So many of the fundie churches seem like little more than fancy social clubs with a thin christian veneer, where the members get to sit around and crow about how “superior” they are to those “other people.” They’d rather do that, than actually do the hard and messy work of helping the needy. Because then they would have to admit that reality outside their simple little bubbles is ugly, messy and complicated, and they really aren’t “superior.” Far from it.

    I don’t hate Lori either BTW; though I certainly don’t like her actions. As a person, I just sort of pity her. She’s obviously horribly broken, like a lot of her fundie bretheren.

  • Mel

    I think for Lori the fact that the vast majority of people – regardless of religious belief or not – view her as irrelevant, self-righteous, or mind-blowingly ignorant is far more disturbing than the alleged hatred of non-believers.

    Being hated can be a powerful form of negative attention – which a whole lot of CP/QF leaders or bloggers are hooked on.

    The real state of bland dismissal is far more terrifying to them because it shows how isolated they really are.

  • Friend

    Poor you. It can be hard to keep that stuff bottled up.

    Like you, I usually manage to be polite, but once in awhile I try to confuse them. A neighbor was ranting about how colleges are just hotbeds of Antifa. I nodded and said, “Oh, absolutely. I know so many young people who are majoring in Antifa Studies and applying for those new Antifa internships. Some of them are even studying abroad in Antifa.”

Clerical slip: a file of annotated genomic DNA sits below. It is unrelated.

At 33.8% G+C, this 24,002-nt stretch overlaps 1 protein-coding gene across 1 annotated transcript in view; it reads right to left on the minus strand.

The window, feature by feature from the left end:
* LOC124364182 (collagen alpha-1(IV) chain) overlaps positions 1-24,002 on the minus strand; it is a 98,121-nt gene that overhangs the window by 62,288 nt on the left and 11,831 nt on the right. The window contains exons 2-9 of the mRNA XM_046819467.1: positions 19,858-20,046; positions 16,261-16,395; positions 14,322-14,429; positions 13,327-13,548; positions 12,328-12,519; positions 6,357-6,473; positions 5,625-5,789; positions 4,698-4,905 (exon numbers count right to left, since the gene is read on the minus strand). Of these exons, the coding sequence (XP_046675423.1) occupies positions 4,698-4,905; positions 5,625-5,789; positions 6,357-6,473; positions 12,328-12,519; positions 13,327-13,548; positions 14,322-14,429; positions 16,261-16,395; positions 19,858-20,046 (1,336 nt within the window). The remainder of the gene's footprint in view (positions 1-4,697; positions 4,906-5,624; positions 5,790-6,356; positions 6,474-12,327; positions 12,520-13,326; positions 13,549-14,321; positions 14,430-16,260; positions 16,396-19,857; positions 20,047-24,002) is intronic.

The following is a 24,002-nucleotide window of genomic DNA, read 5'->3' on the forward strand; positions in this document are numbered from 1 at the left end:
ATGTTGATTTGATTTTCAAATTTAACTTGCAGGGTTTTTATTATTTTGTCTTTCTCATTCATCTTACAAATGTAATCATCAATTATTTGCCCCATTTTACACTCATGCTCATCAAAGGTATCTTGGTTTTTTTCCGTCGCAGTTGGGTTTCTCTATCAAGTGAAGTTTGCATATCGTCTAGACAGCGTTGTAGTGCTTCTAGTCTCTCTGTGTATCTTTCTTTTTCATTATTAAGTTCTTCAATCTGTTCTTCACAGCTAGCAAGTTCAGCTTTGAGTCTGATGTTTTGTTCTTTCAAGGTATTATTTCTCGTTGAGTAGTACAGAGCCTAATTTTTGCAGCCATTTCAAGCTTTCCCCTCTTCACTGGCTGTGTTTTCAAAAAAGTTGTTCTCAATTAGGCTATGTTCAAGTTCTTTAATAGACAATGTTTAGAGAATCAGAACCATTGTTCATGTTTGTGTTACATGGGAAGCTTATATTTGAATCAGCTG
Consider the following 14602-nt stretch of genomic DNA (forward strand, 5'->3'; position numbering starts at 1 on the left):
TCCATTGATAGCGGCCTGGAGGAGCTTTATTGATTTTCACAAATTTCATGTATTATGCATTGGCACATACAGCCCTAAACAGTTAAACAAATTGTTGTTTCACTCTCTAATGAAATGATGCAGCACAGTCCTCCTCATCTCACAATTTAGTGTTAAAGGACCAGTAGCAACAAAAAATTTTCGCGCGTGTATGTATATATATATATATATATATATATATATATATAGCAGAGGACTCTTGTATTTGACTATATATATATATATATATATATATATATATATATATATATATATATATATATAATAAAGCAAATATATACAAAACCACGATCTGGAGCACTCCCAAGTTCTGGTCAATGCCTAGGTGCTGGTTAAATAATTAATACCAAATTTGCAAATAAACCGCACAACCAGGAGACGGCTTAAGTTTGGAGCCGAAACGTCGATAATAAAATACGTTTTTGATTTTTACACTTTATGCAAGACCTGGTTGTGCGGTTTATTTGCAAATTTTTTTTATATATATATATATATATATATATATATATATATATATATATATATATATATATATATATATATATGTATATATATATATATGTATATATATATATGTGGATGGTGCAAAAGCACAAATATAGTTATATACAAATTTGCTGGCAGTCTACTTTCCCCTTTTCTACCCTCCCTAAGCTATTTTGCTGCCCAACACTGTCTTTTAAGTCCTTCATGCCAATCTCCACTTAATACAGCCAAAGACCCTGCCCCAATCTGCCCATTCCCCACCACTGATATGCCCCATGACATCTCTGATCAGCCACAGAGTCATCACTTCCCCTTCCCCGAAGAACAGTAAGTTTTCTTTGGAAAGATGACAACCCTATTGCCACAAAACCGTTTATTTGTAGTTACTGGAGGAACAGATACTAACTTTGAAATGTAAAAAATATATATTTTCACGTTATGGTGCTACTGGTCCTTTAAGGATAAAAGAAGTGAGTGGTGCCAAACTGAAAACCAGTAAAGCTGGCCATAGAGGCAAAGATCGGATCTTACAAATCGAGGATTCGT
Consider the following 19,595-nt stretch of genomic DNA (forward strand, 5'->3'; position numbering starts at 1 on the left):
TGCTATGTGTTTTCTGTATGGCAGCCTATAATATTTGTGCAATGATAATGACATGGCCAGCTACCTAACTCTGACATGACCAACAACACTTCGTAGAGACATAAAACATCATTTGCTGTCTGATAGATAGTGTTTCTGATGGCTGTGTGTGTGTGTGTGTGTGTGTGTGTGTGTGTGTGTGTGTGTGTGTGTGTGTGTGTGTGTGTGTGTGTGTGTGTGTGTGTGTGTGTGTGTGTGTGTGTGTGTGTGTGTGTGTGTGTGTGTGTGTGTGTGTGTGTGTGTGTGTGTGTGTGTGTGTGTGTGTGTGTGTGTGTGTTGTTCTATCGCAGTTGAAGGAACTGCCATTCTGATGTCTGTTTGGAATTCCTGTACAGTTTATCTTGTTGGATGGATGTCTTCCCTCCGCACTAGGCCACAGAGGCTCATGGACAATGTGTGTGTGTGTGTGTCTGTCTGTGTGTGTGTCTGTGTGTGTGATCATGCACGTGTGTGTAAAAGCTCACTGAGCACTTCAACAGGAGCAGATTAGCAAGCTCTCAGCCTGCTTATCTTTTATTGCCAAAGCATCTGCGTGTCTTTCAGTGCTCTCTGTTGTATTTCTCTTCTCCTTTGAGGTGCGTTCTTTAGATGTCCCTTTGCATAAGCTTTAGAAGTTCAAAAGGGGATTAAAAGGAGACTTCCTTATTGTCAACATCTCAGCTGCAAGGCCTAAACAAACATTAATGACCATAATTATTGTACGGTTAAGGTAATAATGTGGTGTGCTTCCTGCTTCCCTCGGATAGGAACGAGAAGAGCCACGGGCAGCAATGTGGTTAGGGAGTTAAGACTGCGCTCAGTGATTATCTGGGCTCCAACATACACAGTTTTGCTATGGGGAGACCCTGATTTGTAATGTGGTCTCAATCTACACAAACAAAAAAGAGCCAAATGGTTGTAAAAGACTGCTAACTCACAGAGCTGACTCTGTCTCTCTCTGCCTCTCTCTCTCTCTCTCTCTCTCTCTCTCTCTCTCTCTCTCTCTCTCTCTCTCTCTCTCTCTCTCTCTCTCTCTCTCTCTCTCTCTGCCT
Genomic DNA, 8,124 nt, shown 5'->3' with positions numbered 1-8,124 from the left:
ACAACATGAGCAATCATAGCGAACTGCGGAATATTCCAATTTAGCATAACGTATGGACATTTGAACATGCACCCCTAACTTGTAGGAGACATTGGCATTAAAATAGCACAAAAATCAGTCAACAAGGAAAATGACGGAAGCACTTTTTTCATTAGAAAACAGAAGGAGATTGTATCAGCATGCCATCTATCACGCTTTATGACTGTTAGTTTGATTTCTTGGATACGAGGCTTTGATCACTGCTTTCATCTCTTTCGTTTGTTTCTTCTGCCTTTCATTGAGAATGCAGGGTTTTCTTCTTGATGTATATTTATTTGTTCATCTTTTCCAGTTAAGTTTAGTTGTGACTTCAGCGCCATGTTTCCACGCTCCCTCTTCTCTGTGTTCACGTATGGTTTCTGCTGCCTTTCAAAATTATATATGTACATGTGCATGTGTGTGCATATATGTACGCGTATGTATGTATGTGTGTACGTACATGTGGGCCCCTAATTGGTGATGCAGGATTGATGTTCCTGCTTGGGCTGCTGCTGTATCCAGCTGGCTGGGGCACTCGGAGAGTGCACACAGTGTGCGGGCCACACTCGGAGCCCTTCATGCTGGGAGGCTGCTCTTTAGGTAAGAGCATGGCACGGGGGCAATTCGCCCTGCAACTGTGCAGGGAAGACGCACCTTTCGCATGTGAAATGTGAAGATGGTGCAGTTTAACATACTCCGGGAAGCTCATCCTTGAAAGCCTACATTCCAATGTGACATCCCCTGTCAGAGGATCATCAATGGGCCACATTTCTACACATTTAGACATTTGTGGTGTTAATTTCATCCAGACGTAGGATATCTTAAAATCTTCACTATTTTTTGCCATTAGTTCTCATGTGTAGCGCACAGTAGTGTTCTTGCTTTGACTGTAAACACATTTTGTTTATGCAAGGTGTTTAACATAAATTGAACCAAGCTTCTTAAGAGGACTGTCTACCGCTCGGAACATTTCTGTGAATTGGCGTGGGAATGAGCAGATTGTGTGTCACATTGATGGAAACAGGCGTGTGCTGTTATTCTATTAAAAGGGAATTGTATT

He didn’t know if I was serious, so he shut up.

  • Jen (*.*)

    Just recently I explained to one Christian friend why I’m a Liberal and to another concerns about how her religious beliefs are impacting her gay teen. I hate confrontation, but when I see/hear injustice and harmful theology being perpetuated it’s getting harder to keep quiet. The outcome can be very messy of course.

    Now that I’ve been out of it for awhile, toxic Christianity is downright shocking to see.

  • AFo

    I would say most “unbelievers” don’t hate individual people, or even the idea of religion in general, they hate the endless proselytizing, the idea that there is only one true way to live, and if you don’t live that way, you’re a bad person, and using a specific church or religion’s rules to take away the rights of others. Lori and her ilk need to mind their own business and let others live their lives in peace.

  • bekabot

    I hate that Lori has no idea how to construct an argument, or mount a defense.

    These are things which Lori doesn’t think it’s important to know — and the men who support her agree. Logic and debate-skills are man stuff, like high-caliber weapons or high-yield explosives, and the theory is that no woman should presume to wield them even if she knows how, since they weren’t made for her or by her. The thinking on the socially-conservative right is that male and female styles of mentation are different enough that you can’t switch from one to another, at least not very efficiently or with great success. Which means that woman who applies her brains to a male field of endeavor is making bad use of her intellect; the best she can do is produce a pale imitation of male thought; she would do far better to use her female brains for the female tasks to which they are suited, like quilting, flower-arranging, nostrum-vending, and intramural female sniping. (Just coincidentally, none of the things the female mind was created for pay very well — when and if they pay at all. Wonder how that happened.)